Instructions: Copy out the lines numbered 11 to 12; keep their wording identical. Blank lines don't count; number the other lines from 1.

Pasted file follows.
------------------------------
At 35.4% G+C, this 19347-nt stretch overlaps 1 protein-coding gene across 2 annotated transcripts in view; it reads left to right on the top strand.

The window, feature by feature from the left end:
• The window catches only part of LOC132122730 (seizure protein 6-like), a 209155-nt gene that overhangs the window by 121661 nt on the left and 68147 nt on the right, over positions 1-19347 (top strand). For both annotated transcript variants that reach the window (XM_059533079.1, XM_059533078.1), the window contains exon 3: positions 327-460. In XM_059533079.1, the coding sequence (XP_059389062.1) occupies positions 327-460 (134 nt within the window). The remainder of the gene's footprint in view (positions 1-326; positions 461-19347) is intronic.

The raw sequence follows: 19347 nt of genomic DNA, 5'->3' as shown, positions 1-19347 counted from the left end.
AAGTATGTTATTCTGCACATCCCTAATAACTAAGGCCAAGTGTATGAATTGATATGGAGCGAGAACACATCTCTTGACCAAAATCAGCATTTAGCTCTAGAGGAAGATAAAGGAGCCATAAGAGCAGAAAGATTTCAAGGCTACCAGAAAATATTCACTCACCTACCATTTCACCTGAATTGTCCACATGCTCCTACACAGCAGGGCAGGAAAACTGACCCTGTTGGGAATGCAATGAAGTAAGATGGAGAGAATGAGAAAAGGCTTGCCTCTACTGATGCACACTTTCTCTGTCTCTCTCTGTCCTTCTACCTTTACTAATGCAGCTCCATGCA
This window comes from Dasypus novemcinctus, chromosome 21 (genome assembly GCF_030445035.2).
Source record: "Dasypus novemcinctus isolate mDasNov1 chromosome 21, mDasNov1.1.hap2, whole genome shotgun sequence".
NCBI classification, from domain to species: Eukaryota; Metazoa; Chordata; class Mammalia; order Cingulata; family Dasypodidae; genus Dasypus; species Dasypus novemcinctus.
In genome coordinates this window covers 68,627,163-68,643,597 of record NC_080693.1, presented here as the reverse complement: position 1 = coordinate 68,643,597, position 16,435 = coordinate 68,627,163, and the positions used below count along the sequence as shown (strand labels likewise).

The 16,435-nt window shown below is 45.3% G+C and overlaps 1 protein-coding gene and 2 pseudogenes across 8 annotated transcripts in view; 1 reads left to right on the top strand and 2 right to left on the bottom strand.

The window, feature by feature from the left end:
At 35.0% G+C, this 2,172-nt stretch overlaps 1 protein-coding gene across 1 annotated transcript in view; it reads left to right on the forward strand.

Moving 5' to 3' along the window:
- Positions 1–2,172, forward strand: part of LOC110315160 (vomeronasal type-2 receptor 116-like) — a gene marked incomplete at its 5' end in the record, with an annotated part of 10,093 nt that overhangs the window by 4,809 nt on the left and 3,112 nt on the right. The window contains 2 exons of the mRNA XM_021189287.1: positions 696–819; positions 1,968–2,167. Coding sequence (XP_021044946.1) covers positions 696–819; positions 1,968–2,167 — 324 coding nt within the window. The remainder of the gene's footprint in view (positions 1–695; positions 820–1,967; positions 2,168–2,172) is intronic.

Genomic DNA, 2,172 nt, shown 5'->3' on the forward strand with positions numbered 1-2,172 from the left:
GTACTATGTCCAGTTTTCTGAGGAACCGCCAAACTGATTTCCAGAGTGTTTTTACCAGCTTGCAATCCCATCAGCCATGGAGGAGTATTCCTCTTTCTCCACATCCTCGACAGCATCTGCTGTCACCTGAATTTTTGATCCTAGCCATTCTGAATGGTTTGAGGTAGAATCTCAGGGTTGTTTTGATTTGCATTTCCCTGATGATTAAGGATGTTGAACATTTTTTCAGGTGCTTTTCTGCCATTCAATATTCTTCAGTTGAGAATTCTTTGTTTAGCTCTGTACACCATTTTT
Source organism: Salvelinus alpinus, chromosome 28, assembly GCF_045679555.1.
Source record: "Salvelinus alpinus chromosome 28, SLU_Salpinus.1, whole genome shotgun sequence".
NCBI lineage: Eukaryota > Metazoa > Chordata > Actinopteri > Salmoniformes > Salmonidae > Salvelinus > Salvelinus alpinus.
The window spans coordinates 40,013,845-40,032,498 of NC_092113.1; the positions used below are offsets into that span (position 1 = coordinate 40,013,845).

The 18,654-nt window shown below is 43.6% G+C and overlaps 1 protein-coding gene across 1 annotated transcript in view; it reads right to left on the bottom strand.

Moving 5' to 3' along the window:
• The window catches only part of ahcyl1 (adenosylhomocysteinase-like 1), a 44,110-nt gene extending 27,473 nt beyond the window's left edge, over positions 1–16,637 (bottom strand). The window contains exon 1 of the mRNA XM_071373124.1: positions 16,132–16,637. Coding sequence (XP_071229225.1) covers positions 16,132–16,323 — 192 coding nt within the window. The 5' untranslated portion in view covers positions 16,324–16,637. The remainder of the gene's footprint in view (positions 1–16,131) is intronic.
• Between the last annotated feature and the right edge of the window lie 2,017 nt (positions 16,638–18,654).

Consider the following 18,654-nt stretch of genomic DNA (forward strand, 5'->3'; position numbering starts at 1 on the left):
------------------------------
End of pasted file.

The window, feature by feature from the left end:
At 35.0% G+C, this 2,172-nt stretch overlaps 1 protein-coding gene across 1 annotated transcript in view; it reads left to right on the forward strand.